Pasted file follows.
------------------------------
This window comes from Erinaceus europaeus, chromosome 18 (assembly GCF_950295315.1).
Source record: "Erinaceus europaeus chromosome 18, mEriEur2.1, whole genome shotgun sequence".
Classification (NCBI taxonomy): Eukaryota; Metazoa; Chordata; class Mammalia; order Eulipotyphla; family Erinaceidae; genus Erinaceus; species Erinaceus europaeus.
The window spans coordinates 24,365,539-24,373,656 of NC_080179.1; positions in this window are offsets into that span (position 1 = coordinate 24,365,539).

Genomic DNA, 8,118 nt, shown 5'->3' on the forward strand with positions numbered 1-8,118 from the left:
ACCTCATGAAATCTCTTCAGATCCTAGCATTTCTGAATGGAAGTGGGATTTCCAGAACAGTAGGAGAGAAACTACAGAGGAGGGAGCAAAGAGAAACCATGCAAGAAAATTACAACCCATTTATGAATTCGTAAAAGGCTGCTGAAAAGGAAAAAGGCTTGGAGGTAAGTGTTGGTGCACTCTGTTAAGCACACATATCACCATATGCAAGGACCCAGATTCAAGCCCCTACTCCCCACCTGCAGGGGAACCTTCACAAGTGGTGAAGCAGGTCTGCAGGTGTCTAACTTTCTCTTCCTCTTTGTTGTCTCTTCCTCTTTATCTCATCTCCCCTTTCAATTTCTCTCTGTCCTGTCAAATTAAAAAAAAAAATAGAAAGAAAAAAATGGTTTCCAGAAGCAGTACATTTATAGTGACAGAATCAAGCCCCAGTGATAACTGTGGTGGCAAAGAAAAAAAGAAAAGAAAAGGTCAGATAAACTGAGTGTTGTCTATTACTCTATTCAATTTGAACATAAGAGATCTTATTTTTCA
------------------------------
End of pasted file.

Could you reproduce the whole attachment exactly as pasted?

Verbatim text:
This window comes from Erinaceus europaeus, chromosome 18 (assembly GCF_950295315.1).
Source record: "Erinaceus europaeus chromosome 18, mEriEur2.1, whole genome shotgun sequence".
Classification (NCBI taxonomy): Eukaryota; Metazoa; Chordata; class Mammalia; order Eulipotyphla; family Erinaceidae; genus Erinaceus; species Erinaceus europaeus.
The window spans coordinates 24,365,539-24,373,656 of NC_080179.1; positions in this window are offsets into that span (position 1 = coordinate 24,365,539).

Genomic DNA, 8,118 nt, shown 5'->3' on the forward strand with positions numbered 1-8,118 from the left:
ACCTCATGAAATCTCTTCAGATCCTAGCATTTCTGAATGGAAGTGGGATTTCCAGAACAGTAGGAGAGAAACTACAGAGGAGGGAGCAAAGAGAAACCATGCAAGAAAATTACAACCCATTTATGAATTCGTAAAAGGCTGCTGAAAAGGAAAAAGGCTTGGAGGTAAGTGTTGGTGCACTCTGTTAAGCACACATATCACCATATGCAAGGACCCAGATTCAAGCCCCTACTCCCCACCTGCAGGGGAACCTTCACAAGTGGTGAAGCAGGTCTGCAGGTGTCTAACTTTCTCTTCCTCTTTGTTGTCTCTTCCTCTTTATCTCATCTCCCCTTTCAATTTCTCTCTGTCCTGTCAAATTAAAAAAAAAAATAGAAAGAAAAAAATGGTTTCCAGAAGCAGTACATTTATAGTGACAGAATCAAGCCCCAGTGATAACTGTGGTGGCAAAGAAAAAAAGAAAAGAAAAGGTCAGATAAACTGAGTGTTGTCTATTACTCTATTCAATTTGAACATAAGAGATCTTATTTTTCA